2010 February 22
I have just finished six short videos arguing for paedocommunion. Below is the table of contents; click here to go to the video page with all of them.
#1 – Passover: Plain Inclusion in Exodus 10
#2 – Passover: All the Covenant Community Must Eat
#3 – 1 Corinthians 11: Proclamation Doesn’t Exclude
#4 – 1 Corinthians 11: Remembrance Doesn’t Exclude
#5 – 1 Corinthians 11: Examination/Worthiness Don’t Exclude
#6 – 1 Corinthians 10 and 12 Require All the Covenant Community to Eat
2010 January 30
Passover was not withheld from Hebrew children who could eat food.
One of the more contentious pieces of the paedocommunion debate is whether the Passover included children in the Old Testament. Over 4 posts, I will show that children were participants.
The argument against paedocommunion falls on Ex 12.26 for backing, assuming that the “What do you mean by this” means the children do not participate. Here is the passage Keep Reading>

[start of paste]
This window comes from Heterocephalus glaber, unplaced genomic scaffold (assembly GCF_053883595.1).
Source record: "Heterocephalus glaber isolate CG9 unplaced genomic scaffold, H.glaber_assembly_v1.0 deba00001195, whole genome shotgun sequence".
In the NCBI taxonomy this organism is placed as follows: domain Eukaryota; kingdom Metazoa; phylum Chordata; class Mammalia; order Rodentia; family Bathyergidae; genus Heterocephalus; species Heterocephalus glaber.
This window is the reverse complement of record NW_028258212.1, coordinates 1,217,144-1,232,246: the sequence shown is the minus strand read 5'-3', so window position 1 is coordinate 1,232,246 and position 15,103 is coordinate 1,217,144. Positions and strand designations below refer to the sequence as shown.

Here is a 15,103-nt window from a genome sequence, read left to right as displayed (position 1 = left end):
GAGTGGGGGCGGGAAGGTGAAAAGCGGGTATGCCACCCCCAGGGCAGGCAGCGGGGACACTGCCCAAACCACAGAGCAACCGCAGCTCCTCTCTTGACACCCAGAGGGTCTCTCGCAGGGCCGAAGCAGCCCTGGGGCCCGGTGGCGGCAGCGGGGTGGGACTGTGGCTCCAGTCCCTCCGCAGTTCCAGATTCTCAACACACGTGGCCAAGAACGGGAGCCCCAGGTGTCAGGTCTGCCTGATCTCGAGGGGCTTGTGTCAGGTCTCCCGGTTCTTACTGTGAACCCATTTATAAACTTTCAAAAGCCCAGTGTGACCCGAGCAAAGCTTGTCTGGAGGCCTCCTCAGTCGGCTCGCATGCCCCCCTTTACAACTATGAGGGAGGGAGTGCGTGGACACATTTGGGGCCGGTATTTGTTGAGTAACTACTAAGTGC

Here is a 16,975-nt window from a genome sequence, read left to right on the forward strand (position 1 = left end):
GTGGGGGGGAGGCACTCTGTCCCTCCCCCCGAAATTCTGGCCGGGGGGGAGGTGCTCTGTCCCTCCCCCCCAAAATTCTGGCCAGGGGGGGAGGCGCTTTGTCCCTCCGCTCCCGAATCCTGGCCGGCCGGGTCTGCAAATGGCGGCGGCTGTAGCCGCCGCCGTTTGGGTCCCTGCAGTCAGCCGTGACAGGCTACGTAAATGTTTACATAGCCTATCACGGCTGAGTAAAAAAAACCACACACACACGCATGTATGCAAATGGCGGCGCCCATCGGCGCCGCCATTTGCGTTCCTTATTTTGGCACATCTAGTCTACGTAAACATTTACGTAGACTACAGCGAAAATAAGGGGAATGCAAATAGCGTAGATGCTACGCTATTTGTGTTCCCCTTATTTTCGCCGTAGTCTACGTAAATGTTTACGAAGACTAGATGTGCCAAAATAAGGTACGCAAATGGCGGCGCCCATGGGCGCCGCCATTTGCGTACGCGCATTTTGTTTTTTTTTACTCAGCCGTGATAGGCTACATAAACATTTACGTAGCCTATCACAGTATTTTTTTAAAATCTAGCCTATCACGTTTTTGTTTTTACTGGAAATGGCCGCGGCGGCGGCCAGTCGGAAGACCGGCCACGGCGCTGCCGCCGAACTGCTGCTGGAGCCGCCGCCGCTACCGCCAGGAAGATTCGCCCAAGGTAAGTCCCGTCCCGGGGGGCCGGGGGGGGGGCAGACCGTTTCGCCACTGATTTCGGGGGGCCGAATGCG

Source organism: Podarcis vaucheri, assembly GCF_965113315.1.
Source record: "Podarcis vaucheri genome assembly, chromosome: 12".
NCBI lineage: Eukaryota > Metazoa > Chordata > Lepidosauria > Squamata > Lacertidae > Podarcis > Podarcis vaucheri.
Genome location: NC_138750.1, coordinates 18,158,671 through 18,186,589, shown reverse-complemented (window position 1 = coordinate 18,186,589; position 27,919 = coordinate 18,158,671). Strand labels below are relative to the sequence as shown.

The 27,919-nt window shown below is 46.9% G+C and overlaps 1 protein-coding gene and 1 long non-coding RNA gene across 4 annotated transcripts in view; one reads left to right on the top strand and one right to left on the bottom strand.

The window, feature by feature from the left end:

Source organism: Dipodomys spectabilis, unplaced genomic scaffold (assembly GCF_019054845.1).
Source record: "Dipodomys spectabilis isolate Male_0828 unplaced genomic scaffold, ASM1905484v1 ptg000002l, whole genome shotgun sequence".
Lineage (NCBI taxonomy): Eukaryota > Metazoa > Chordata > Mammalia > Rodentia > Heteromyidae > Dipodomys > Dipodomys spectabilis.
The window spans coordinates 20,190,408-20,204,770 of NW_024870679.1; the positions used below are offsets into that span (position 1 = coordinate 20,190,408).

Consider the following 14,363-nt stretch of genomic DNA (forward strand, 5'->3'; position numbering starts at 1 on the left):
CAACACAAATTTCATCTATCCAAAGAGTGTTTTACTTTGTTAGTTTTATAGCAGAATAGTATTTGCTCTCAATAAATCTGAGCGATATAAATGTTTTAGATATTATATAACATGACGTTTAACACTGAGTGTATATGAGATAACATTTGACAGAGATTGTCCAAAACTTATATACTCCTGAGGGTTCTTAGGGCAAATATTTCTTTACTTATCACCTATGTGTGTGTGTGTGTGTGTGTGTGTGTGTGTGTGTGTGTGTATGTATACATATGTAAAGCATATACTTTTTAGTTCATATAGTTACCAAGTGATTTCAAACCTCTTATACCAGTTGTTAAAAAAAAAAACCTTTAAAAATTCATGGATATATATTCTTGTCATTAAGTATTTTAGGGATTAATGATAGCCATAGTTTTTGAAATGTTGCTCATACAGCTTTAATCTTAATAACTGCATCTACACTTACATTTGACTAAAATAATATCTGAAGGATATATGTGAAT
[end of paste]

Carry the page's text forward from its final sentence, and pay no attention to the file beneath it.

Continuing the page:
2010 January 28
In Part 1, I tried to link the idea of UNION of the body with the celebrated union of FEASTING. This is the pattern of union and communion we see in baptism and the Eucharist, or in the Old Testament, in circumcision and the peace offerings (culminating in the Passover peace offering).
In Part 2, I want to show that the household unity is crucial to the whole idea of sacramental feasting in the Old Testamant.
Here are four verses out of two texts that are referring to the peace offerings (sh’lamim) Keep Reading>
2010 January 23
Unity and Feasting go together in scripture. If you are on the fence about giving covenant children communion, let me suggest a few maxims and demonstrate them quickly:
- Both initiation (baptism/circumcision) and covenant renewal meal (Passover/Lord’s Supper) show the BOUNDARIES of who is labeled as one of God’s covenant members.
- Baptism AND Communion are labeled TOGETHER as makers of the the UNITY of the Body.
To say that one more time, both sacraments express 1) Boundaries, and 2) Unity. All who eat are in, all who are in eat.
Here is what I think is an efficient list Keep Reading>
2009 April 4
I wrote this post in response to this post of Doug Wilson’s at Blog and Mablog:
As a friend and I have often discussed the Eucharist, We have mentioned that there is a good word to use for the meal, a word that gives us “Real” significance, real participation in a real spiritual action, a word that answers the need for real presence without magic, but also avoids mere memorialism:
The Meal is Covenantal.